Thirty-seventh Amendment of the Constitution Bill 2018

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Thirty-seventh Amendment of the Constitution Bill 2018
Repeal of offence of publication or utterance of blasphemous matter
Location Ireland
Date26 October 2018 (2018-10-26)
Results
Votes %
Yes 951,650 64.85%
No 515,808 35.15%
Valid votes 1,467,458 98.51%
Invalid or blank votes 22,236 1.49%
Total votes 1,489,694 100.00%
Registered voters/turnout 3,401,652 43.79%
Results by county
Blasphemy referendum 2018.svg
  Yes     No

The Thirty-seventh Amendment of the Constitution Bill 2018 (bill no. 87 of 2018) is a pending amendment to the constitution of Ireland to remove the offence of publishing or uttering blasphemous matter. An amendment to the constitution must be proposed in Dáil Éireann, passed by both Houses of the Oireachtas, and approved in a referendum.

The bill was introduced to the Oireachtas on 13 July 2018 by the Fine Gael minority coalition government. A referendum was held on 26 October, on the same date as the presidential election.[1] A second referendum on whether to remove an article referring to women’s place in the home, originally scheduled for the same date, was postponed until 2019.[2]

The amendment was approved by nearly 65% of the voters, with approval from every constituency.[3]

Background[edit]

The publication or utterance of blasphemous matter is an offence specified by the Constitution of Ireland as an exception to general guarantee of the right of the citizens to express freely their convictions and opinions. In Corway v Independent Newspapers (1999), the Supreme Court held that the common law crime of blasphemous libel related to an established church and could not have survived the enactment of the Constitution. They also held that it was impossible to say what the offence of blasphemy consisted of.[4]

The offence of publishing or uttering blasphemous matter was first defined in Irish law in the Defamation Act 2009. Someone is guilty of the offence if they publish or utter "matter that is grossly abusive or insulting in relation to matters held sacred by any religion, thereby causing outrage among a substantial number of the adherents of that religion", and they intend, "by the publication or utterance of the matter concerned, to cause such outrage". There is a broad defence where "a reasonable person would find genuine literary, artistic, political, scientific, or academic value in the matter to which the offence relates".[5] To date, there has not been a public prosecution for the offence of blasphemy in the Irish state.

The Constitutional Convention held a session in November 2013, where they proposed replacing the offence of blasphemy in the Constitution with a prohibition on the incitement of religious hatred.

The matter came to public attention, in May 2017, when it was announced that English comedian Stephen Fry, along with broadcaster RTÉ, were under criminal investigation for blasphemy under the Act, following a complaint from a member of the public about comments made by Fry in a 2015 broadcast interviewed with veteran Irish broadcaster Gay Byrne. The case was dropped after the police confirmed that they had not been able to locate a sufficient number of offended people.[6]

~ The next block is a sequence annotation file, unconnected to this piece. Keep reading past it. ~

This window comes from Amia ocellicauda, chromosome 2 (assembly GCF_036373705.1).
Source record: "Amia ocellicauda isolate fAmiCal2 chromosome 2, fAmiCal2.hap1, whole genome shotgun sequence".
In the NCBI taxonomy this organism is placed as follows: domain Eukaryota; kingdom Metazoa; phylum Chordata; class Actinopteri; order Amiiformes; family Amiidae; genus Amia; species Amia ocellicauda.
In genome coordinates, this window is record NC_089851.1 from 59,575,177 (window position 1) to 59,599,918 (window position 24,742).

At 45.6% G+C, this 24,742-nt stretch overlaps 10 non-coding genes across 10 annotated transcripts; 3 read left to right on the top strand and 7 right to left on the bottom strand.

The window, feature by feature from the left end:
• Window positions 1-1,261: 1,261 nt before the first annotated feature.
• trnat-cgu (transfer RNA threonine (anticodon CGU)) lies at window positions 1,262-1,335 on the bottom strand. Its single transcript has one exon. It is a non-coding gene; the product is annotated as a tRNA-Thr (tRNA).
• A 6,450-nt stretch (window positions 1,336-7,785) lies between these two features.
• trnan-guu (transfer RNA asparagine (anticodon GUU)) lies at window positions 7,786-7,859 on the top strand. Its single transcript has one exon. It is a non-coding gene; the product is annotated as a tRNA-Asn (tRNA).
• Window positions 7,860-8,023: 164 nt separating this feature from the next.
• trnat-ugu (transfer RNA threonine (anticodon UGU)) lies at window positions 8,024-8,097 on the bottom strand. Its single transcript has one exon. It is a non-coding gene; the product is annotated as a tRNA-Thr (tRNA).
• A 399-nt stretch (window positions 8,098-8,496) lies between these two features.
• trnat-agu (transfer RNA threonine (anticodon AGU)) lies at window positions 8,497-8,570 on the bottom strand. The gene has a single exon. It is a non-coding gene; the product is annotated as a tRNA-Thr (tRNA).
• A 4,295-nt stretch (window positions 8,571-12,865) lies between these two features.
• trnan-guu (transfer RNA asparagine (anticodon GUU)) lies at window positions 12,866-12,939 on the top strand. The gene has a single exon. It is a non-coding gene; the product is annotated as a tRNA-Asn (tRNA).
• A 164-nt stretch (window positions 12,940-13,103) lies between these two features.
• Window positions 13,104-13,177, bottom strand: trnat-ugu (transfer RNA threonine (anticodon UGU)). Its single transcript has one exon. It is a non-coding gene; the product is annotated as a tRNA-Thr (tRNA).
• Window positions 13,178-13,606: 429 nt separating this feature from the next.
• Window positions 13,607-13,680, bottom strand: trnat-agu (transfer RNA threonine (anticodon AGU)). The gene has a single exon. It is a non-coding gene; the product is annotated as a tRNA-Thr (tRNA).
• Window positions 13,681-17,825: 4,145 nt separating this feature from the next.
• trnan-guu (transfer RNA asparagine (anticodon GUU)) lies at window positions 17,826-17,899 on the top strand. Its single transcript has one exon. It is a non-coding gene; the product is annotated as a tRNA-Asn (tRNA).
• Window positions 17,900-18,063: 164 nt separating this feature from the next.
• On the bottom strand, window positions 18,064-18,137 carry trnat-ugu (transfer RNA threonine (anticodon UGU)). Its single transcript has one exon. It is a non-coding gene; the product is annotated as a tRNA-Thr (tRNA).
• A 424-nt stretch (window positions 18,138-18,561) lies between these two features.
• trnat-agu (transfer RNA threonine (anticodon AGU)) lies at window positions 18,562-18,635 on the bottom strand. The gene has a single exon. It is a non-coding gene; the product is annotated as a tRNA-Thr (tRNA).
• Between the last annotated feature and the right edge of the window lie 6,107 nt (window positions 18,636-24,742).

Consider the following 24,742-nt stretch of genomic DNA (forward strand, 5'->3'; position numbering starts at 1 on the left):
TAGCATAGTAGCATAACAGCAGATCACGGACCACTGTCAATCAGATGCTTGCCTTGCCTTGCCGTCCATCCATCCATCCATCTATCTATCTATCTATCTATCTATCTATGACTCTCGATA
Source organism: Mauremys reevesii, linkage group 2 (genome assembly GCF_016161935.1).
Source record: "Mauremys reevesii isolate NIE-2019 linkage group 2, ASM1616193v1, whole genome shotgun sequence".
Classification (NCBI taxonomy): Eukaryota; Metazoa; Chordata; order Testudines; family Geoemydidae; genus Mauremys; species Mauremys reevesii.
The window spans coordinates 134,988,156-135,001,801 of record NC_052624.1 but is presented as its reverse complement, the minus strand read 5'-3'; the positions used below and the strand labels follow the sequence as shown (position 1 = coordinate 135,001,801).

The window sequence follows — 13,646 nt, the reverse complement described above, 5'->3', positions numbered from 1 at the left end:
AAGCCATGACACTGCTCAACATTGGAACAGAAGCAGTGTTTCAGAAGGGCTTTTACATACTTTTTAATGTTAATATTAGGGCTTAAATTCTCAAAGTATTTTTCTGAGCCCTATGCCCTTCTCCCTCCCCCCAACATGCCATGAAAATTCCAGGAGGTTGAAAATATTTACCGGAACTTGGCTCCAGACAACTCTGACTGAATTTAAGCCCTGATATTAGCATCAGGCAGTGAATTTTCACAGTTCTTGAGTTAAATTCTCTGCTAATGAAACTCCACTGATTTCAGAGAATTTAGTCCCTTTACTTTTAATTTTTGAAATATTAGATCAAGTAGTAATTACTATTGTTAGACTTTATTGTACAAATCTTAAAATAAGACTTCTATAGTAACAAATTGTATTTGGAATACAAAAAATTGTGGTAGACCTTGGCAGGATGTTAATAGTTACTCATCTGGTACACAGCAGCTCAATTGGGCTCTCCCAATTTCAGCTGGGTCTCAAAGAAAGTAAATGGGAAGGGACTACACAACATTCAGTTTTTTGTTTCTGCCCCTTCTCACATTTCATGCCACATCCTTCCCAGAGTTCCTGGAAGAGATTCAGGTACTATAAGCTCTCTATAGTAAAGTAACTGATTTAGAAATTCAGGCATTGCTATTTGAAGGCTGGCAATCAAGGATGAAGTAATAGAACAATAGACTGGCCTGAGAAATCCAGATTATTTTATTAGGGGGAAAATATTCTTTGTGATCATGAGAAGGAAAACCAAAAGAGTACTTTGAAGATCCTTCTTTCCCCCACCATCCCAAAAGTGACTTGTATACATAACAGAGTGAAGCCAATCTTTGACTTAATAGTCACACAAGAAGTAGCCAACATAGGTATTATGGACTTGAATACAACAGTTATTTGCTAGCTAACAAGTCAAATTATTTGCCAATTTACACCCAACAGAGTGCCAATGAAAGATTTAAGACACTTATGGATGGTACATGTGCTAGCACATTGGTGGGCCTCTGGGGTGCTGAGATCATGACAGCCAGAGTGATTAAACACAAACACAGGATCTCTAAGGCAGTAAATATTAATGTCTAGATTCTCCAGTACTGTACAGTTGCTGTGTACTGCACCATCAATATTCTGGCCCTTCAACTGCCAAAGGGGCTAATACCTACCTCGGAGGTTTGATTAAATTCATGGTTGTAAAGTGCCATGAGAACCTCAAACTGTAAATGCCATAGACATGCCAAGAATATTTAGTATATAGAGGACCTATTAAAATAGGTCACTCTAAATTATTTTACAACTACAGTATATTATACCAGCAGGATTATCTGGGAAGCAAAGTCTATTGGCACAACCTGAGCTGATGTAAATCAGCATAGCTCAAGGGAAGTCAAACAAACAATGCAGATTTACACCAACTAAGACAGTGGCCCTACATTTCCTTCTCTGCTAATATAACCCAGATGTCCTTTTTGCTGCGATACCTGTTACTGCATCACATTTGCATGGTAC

In June 2018, Minister for Justice and Equality Charles Flanagan announced that the government would hold a referendum to simply remove the reference to the offence of blasphemy from the Constitution.[7]

Proposed change to the Constitution[edit]

The Thirty-seventh Amendment Bill proposes to amend the final sentence of paragraph i of subsection 1º of Article 40.6 by substituting "seditious" for "blasphemous, seditious,".[8][9] The text reads:

The publication or utterance of blasphemous, seditious, or indecent matter is an offence which shall be punishable in accordance with law.[9]

The proposed text reads:

The publication or utterance of seditious or indecent matter is an offence which shall be punishable in accordance with law.

Proposed subsequent legislation[edit]

If the referendum is passed, the Department of Justice and Equality's draft general scheme for subsequent legislation proposes that the Government will then introduce a formal Bill to repeal sections 36 and 37 of the Defamation Act 2009, which deal with the 'Publication or utterance of blasphemous matter' and the 'Seizure of copies of blasphemous statements' respectively,[10][11] as well as to replace the words “indecent, obscene, or blasphemous” by “indecent or obscene” in the Censorship of Films Act 1923 as amended by the Civil Law (Miscellaneous Provisions) Act 2008, and in the Censorship of Films (Amendment) Act 1925.[11]

Passage through the Oireachtas[edit]

The Bill was proposed by Minister Charlie Flanagan and passed all stage in the Dáil on 18 September and all stages of the Seanad on 20 September.[12] Amendments by Solidarity to remove other religious references from the Constitution were ruled out of order.[13][14] It was opposed in the Seanad by Rónán Mullen.[15]

Campaign[edit]

A Referendum Commission to provide information to the public on the proposed amendment was established on 18 July 2018.[16] Minister for Housing, Planning and Local Government Eoghan Murphy signed the electoral order for the referendum on 21 September, setting the polling date as 26 October.[17][18]

By 17 October, there had been little public debate about the referendum, leading The Irish Times to suggest that this might cause most "Don't know" voters to end up voting "No" as had happened before in similar little-debated referendums, although it still expected the referendum to be carried based on the most recent opinion poll of 12 October.[19]

For[edit]

Those who supported removing blasphemy from the constitution included:

Not opposed[edit]

Against[edit]

Those who opposed removing blasphemy from the constitution included:

Opinion and exit polling[edit]

Last date
of polling
Polling firm / Commissioner Sample size Yes No Undecided Lead
17 September 2018 Amárach/Claire Byrne Live poll for TheJournal.ie[36] over 1,000 54% 17% 29% 37%
12 October 2018 Ipsos MBRI/The Irish Times[19] 1,200 51% 19% 25%[a] 32%